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- The Burgomaster's Wife, Volume 4. - 5/13 -
The burgomaster's wife returned home just before dinner, and found a motley throng of bearded warriors assembled in front of the house, they were trying to make themselves intelligible in the English language to some of the constables, and when the latter respectfully saluted Maria, raised their hands to their morions also.
She pleasantly returned the greeting and passed into the entry, where the full light of noon streamed in through the open door.
Peter had assigned quarters to the English soldiers outside, and after a consultation with the new commandant, Jan Van der Does, gave them officers. They were probably waiting for their comrades, for when the young wife had ascended the first steps of the staircase and looked upward, she found the top of the narrow flight barred by the tall figure of a soldier. The latter had his back towards her and was showing Bessie his dark velvet cap, surrounded by rectangular teeth, above which floated a beautiful light-blue ostrich-plume. The child seemed to have formed a close friendship with the soldier, for, although the latter was refusing her something, the little girl laughed gaily.
Maria paused irresolutely a moment; but when the child snatched the gay cap and put it on her own curls, she thought she must check her and exclaimed warningly: "Why, Bessie, that is no plaything for children."
The soldier turned, stood still a moment in astonishment, raised his hand to his forehead, and then, with a few hurried bounds, sprang down the stairs and rushed up to the burgomaster's wife. Maria had started back in surprise; but he gave her no time to think, for stretching out both hands he exclaimed in an eager, joyous tone, with sparkling eyes: "Maria! Jungfrau Maria! You here! This is what I call a lucky day!" The young wife had instantly recognized the soldier and willingly laid her right hand in his, though not without a shade of embarrassment.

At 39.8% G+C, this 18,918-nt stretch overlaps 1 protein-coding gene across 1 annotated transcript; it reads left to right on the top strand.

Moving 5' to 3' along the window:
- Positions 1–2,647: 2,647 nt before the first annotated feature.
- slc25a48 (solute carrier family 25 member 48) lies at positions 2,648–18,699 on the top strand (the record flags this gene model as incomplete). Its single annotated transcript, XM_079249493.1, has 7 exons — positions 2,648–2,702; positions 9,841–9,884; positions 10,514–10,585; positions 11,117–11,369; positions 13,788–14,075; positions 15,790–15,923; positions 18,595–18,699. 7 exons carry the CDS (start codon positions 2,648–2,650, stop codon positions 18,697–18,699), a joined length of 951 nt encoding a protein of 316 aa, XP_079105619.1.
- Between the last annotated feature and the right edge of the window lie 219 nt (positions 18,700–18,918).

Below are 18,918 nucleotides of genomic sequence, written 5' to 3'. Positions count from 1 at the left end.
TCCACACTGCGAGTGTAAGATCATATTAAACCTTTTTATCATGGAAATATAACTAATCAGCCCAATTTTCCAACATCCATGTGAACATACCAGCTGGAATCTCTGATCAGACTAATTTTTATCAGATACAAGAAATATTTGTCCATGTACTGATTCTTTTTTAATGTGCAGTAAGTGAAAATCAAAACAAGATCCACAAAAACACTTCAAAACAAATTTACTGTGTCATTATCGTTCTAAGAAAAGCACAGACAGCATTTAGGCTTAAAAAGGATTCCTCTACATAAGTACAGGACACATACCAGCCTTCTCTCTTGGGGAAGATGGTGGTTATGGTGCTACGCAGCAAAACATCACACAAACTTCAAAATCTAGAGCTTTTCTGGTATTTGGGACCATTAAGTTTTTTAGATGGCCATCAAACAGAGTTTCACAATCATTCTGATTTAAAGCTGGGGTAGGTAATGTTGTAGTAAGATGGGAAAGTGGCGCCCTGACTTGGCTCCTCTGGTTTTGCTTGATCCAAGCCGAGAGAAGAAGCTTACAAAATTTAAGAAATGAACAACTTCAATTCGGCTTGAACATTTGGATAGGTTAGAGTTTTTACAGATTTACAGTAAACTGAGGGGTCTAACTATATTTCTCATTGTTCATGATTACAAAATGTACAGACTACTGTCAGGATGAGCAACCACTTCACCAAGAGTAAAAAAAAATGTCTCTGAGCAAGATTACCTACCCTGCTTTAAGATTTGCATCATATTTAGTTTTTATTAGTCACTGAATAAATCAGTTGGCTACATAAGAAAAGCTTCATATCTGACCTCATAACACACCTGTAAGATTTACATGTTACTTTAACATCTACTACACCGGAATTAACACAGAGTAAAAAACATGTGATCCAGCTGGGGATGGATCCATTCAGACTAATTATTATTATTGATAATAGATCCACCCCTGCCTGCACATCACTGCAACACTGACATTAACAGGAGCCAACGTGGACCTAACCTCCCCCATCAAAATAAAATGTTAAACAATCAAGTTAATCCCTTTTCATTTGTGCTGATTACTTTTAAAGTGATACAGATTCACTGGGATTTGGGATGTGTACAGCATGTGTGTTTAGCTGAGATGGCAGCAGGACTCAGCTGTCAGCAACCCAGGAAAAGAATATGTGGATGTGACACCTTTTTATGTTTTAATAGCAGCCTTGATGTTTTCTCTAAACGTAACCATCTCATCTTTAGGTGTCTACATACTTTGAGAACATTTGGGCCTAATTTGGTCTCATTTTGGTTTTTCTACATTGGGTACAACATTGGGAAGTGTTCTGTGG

The officer's clear, blue eyes sought hers, but she fixed her gaze on the floor, saying: "I am no longer what I was, the young girl has become a housewife."
"A housewife!" he exclaimed. "How dignified that sounds! And yet! Yet! You are still Jungfrau Maria! You haven't changed a hair. That's just the way you bent your head at the wedding in Delft, the way you raised your hands, lowered your eyes--you blushed too, just as prettily."
There was a rare melody in the voice which uttered these words with joyous, almost childlike freedom, which pleased Maria no less than the officer's familiar manner annoyed her. With a hasty movement she raised her head, looked steadily into the young man's handsome face and said with dignity:
"You see only the exterior, Junker von Dornburg; three years have made many changes within."
"Junker von Dornburg," he repeated, shaking his waving locks. "I was Junker Georg in Delft. Very different things have happened to us, dear lady, very different things. You see I have grown a tolerable, though not huge moustache, am stouter, and the sun has bronzed my pink and white boyish face--in short: my outer man has changed for the worse, but within I am just the same as I was three years ago."
Maria felt the blood again mounting into her cheeks, but she did not wish to blush and answered hastily: "Standing still is retrograding, so you have lost three beautiful years, Herr von Dornburg."
The officer looked at Maria in perplexity, and then said more gravely than before:
"Your jest is more opportune, than you probably suppose; I had hoped to find you again in Delft, but powder was short in Alfen, so the Spaniard will probably reach your native city sooner than we. Now a kind fate brings me to you here; but let me be honest--What I hope and desire stands clearly before my eyes, echoes in my soul, and when I thought of our meeting, I dreamed you would lay both hands in mine and, instead of greeting me with witty words, ask the old companion of happy hours, your brother Leonhard's best friend: 'Do you still remember our dead?' And when I had told you: 'Yes, yes, yes, I have never forgotten him,' then I thought the mild lustre of your eyes--Oh, oh, how I thank you! The dear orbs are floating in a mist of tears. You are not so wholly changed as you supposed, Frau Maria, and if I loyally remember the past, will you blame me for it?"
"Certainly not," she answered cordially. "And now that you speak to me so, I will with pleasure again call you Junker Georg, and as Leonhard's friend and mine, invite you to our house."